Sexy Time: Staying Safe

Some kids stayed up late to watch naughty movies. Some kids stayed up late to watch The Simpsons. When I was a kid, I’d stay up late in my room with earphones plugged into the TV and the lights off watching Talk Sex with Sue Johanson, a show my parents wouldn’t have approved of me watching. Oops.

Maybe it was the first sign that I was destined to be a sex columnist, but all I knew at that time was that I was fascinated with sex. I was young, so I had no desire to actually have sex, but the idea of it – he puts his penis where!? – was totally intriguing to me.  Years of absorbing all the information I could – thank you Loveline and Savage Love – I became the kid all the other kids came to with their sex questions. Not that I had any actual experience at that point, but having religiously listened to various old people talk about sex, I kinda knew what I was talking about.

Being from Canada, I was lucky enough to receive comprehensive sex education from my school from grade four to grade nine… even if sometimes my teachers didn’t know completely what they were talking about (seriously, grade nine gym teacher, it’s not called the prostrate gland). It makes me sad to know that abstinence-only sex ed is being taught at most schools in the US.

Reading the comments from my article last week, it became pretty clear to me that the basics of safe sex is a blurry area for some people because they just didn’t have anyone to teach them. So, here it is ladies and gents, a basic, honest guide to safe sex. Not from some old sexual health nurse or a creepy gym teacher, but from a sex columnist who still gets some on a semi-regular basis:

Oh, and because some of you missed out on this special day in sex ed, I feel you need to see this before reading on. It’s like a rite of passage — and the video I had to watch was even worse.
Anyways, some things to remember:

Condoms – like a raincoat protects from the rain… only backwards:

  • Not all condoms are the same. Think about upgrading to Magnums or Magnus XLs if they’re constantly breaking, falling off, or your partner says that they’re too tight (guarantee it’ll boost his ego, too).
  • There are other alternatives for people who are sensitive to latex. Durex makes a great brand called Advanti that’s made of polyurethane and is just as safe as regular latex condoms. Hell, some people even claim they’re better than latex when it comes to letting you feel everything (I’d have to agree).
  • Condoms are also very important for anal sex. You might not get pregnant, but you can sure as hell get HIV.
  • Never ever ever wear two condoms at once. The friction between layers can lead to breakage. And you don’t want that.
  • Sometimes they’ll fall off (if that’s the case, try upgrading to a bigger size), but remember to just stay calm.
  • The condom doesn’t have to go on right before he penetrates you. Some men lose their erections when the condom arrives, so fool around for a few minutes after it’s on. It’ll take the pressure off of him, and integrating it into your foreplay will make it seem like a lot less of a chore.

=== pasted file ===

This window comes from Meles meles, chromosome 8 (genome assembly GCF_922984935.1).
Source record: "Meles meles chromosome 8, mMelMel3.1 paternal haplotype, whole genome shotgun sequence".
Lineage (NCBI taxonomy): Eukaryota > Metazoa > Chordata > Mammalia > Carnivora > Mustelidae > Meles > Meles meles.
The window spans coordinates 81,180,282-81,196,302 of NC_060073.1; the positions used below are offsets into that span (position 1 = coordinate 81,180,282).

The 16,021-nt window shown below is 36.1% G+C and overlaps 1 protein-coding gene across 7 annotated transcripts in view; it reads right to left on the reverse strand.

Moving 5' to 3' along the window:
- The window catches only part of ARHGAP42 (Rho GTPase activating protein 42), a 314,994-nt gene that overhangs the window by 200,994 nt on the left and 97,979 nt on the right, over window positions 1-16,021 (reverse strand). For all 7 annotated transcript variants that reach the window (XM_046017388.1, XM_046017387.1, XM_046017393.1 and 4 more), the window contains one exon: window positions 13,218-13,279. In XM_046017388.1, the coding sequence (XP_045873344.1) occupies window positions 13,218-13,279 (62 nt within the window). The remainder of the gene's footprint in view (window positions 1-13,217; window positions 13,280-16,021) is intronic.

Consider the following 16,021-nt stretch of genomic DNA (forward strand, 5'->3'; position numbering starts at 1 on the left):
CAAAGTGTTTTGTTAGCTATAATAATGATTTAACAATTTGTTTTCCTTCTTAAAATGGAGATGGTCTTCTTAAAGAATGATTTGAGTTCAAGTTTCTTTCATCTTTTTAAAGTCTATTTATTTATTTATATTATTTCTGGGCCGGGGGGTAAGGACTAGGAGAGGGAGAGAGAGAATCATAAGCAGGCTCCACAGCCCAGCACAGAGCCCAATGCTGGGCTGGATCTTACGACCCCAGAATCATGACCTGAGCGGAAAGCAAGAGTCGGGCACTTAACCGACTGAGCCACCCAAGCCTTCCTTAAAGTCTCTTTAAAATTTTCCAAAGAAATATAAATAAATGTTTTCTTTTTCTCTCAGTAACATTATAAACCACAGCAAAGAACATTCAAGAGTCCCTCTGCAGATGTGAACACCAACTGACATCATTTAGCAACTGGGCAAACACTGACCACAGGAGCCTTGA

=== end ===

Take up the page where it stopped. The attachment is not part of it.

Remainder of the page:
• This is one of my favorite tricks, and it’s always been very well received. And look, someone wrote a tutorial on it!
  • Condoms are 85-98% effective against pregnancy, and there is some debate over how effective they are at preventing STIs. But, since nothing else will protect against them, better wrap those willies.

The pill and other hormonal methods – take the pill/needle/patch and trust it’ll work:

  • Unlike condoms, you have to visit a doctor to be prescribed birth control.
  • Listen to your doctor. Start when he or she tells you to, and if you’re on the pill, take it around the same time every day. Hormone levels fluctuate throughout the day, so taking it at the same time insures one of those eggs won’t slip out of your ovaries.
  • If taken properly, hormonal methods can be up to 99.7% effective. So make sure you follow the instructions!

Spermicides – like nazis, but for sperm… and it goes in your vag:

  • Come in sponges, foams or gels and can be bought from the drug store.
  • Shouldn’t be used as the sole method of birth control, and doesn’t protect against STIs.
  • Read the instructions. Some spermicides can interact badly with condoms, leading to breakage. And again, we don’t want that.

Pulling out – messy fun times:

  • New studies have found that pulling out is almost as effective as condoms when it comes to preventing pregnancy. Partake at your own risk.
  • Will not protect against STIs, so this is only really an option for monogamous, tested couples.
  • Can actually be kinda fun, in that it’s messy and just a little bit kinky.

Condoms, with a back-up plan – the “a lot-people-actually-do-this” taboo:

  • Going condomless is tempting, but should only be considered with a long-term partner.
  • Before ditching the “domers”, both partners should get tested and have a full-disclosure policy about their sexual pasts.
  • Ladies: if you miss a pill, or somehow make a mistake with your contraception, tell your partner. He has a right to know if there’s a heightened risk of pregnancy in your future.

Sex doesn’t have to lead to diseases and pregnancy. The most important part of safe sex is to assess the risks and benefits and decide what’s right for your situation. Make smart, responsible, and informed choices — and have fun!

[For anyone who’s super curious, this site lists the failure rate for all common contraceptives. It’s good info to know.]

Ask A Dude: I’m Too Shy To Flirt
Ask A Dude: I’m Too Shy To Flirt
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